HIST 280 Topics
HIST 280-900: Popular Performance in Early 20th Century America Dr. Jessica Herzogenrath
Over the course of the semester, we will explore the ways in which popular performance informed social and cultural experiences from 1890 through 1940. Historical study of popular performance allows us the opportunity to see the complex ways in which people have negotiated their identities – such as class, race, religion, political allegiance, ethnicity, and gender expression. Popular performance manifests in many ways, including athletics, dance, music, theater, and parades. Through analysis of primary and secondary source materials, we will examine how the patterns of performance show us both the stability of embodied traditions and the potential for change in the actions of “ordinary” people. Students will develop original research papers supported by primary and secondary materials.
HIST280-901: The War of 1812 Dr. Troy Bickham
MW 5:45-7:00 pm
This seminar will explore the pivotal, but often overlooked, War of 1812. Fought as a second revolution by Americans, a postcolonial war by the British, a war of independence against the U.S. by Canadians, and wars of resistance by Native Americans, the War of 1812’s outcomes were by no means certain. The conflict highlights the fragility of the early U.S. republic, the limitations of central governments, and the power of public opinion. Ultimately, the War of 1812 served as an umbrella for a host of conflicts (armed, political, and cultural) that together laid the foundation of U.S. dominance of North America and reshaped the future of its inhabitants. This is an intensive writing (W) course and students will develop original research papers.
HIST280-902: United States-Mexican Borderlands Dr. Sonia Hernandez
The topic of this course is the United States-Mexican Borderlands. Students will learn about the process of border-making, the emergence of the nation-state, identities, state-sanctioned and non-state sanctioned violence, the way in which gender, labor, race, ethnicity and space has been defined/used/negotiated and contested in the borderlands, and other themes associated with the U.S.-Mexican borderlands. In many ways, the U.S.- Mexican borderlands exemplify how the nation-state can both be transgressed and upheld with complex daily negotiations in-between. Emphasis will be given to the historiography and research methodologies of this topic; we will consider the role of history and historians and what historians do. Through an overview of this particular borderland students will learn about the major historical writings of this topic. This course is designed to provide history majors and those interested in pursuing related careers, a hands-on learning experience by focusing on developing and strengthening critical reading, writing, and analytical skills essential to the discipline of history and other professions. This is an intensive writing (W) course and certain days will be reserved as ‘writing workshops’ in & outside of class.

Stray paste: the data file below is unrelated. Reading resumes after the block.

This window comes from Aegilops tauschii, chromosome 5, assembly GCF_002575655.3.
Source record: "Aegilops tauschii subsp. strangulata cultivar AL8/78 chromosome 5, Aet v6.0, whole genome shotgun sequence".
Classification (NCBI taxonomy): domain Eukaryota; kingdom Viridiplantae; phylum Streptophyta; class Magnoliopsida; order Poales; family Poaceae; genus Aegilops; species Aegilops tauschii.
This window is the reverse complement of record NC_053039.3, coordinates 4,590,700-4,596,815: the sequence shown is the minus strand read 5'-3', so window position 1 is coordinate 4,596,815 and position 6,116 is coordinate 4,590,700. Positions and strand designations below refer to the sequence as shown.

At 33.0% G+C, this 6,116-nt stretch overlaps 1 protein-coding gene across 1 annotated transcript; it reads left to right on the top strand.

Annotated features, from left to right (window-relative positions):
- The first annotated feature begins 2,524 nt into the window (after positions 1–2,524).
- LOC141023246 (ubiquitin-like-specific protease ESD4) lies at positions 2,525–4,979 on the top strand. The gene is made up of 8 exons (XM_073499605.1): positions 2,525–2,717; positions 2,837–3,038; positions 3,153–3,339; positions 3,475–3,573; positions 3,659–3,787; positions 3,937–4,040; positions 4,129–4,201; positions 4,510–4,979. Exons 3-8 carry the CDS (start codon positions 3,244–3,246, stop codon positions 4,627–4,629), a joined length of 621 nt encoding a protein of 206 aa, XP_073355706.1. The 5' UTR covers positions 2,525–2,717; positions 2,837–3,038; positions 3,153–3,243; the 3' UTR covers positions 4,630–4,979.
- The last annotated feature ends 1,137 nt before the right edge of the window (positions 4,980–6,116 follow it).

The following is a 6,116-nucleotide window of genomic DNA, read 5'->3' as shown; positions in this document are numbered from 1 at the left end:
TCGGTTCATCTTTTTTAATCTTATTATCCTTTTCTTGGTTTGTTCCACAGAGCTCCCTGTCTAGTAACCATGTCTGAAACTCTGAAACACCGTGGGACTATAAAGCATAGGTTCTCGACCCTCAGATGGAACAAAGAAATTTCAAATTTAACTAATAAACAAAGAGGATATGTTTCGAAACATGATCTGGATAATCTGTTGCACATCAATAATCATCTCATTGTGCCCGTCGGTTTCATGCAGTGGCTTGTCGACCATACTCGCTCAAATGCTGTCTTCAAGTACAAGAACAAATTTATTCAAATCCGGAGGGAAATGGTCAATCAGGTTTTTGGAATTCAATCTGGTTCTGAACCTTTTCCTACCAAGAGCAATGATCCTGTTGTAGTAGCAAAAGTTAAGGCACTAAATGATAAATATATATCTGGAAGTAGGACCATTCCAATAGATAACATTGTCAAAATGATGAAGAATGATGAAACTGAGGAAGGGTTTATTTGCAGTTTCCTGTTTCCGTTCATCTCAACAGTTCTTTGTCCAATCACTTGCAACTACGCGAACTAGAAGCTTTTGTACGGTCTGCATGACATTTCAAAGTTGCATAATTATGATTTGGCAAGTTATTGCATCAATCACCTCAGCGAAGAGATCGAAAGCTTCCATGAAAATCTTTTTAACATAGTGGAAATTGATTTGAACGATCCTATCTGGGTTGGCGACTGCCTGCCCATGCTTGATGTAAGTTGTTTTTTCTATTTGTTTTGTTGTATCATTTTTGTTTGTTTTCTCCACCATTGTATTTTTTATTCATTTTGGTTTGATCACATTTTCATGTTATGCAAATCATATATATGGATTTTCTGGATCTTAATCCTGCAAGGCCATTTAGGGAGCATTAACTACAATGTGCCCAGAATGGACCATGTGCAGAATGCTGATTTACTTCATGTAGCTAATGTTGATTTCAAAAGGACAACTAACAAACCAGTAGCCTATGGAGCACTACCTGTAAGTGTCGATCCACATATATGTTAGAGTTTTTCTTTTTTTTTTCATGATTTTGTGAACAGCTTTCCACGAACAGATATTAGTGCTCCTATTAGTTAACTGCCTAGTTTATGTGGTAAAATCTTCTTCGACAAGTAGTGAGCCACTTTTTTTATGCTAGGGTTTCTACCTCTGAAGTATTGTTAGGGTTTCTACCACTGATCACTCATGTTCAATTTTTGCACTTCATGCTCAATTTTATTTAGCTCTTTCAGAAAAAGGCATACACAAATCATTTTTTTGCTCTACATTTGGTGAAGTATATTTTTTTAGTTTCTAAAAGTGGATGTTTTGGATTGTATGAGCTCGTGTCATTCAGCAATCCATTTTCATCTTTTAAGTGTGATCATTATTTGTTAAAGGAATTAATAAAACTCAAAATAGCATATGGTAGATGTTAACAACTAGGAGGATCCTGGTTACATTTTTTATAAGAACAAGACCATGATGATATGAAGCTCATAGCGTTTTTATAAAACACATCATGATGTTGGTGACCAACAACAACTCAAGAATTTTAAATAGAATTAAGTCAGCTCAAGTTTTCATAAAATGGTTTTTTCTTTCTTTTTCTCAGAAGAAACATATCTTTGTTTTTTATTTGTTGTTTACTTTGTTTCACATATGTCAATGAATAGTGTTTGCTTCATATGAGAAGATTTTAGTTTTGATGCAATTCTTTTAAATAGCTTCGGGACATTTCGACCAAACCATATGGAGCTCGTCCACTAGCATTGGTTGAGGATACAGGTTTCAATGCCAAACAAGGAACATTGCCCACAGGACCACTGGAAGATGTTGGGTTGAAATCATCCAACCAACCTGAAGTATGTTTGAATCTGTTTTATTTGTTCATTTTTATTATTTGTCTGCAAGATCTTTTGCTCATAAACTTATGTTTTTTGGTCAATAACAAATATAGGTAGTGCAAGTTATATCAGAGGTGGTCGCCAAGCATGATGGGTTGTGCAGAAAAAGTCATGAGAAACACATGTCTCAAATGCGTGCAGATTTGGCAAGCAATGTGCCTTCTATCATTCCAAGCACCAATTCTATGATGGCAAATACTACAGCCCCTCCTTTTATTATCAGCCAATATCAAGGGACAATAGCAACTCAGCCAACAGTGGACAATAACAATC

HIST 280-903: Visualizing the Black Diaspora Dr. Takkara Brunson
This course explores how persons of African descent used photography to create identities for themselves as slavery came to an end. Invented in France in 1826, photography emerged as a popular technology among elites living throughout the Americas during the 1840s. Photography became an affordable commodity that individuals from all social classes began to use by the late nineteenth and early twentieth centuries. Our exploration will identify how artists and scientists have used photographs to reproduce racial stereotypes. We will then examine how Black people challenged these stereotypes by posing for photographs from the period of slave emancipation through the early-twentieth century. This course takes a comparative approach that looks at African-descended populations in the Brazil, Cuba, the United States, and Jamaica, among other nations. Students will also develop and revise an original research paper based on primary source materials.
HIST280-904: Medieval and Early Modern Everyday Lives Dr. Cynthia Bouton
This course will explore the everyday lives of people during the medieval and early-modern period in the Atlantic. We will consider community relations, households, work, gender, race, religion, status and other dimensions of people’s experiences. This is an intensive writing (W) course designed to provide history majors a hands-on learning experience by focusing on developing and strengthening critical reading, writing, and analytical skills essential to the discipline of history and other professions. Students will craft an original research paper based on primary source materials.
HIST280-905: The Vietnam War/The American War Dr. Olga Dror
This is a writing-intensive course that introduces students majoring in history to the craft of the profession through a variety of strategies and techniques, such as lectures, discussions, work with primary and secondary sources, writing laboratories. All these will help students in their successful completion of a research project related to the subject of the course – the wars in Vietnam in the twentieth century. The course will cover history of the foreign involvements in Vietnam in the twentieth century as well as Vietnamese internal conflicts that contributed to these wars. It will consider origins and development of hostilities, wartime societies, culture, collaboration, resistance, colonialism, nationalism, and the outcomes of the wars. The course will also address effects of the war on the United States as one of the major players in the armed conflicts in Vietnam. The final product of the course will be a research paper that will bring together students’ skills developed in both parts of the course.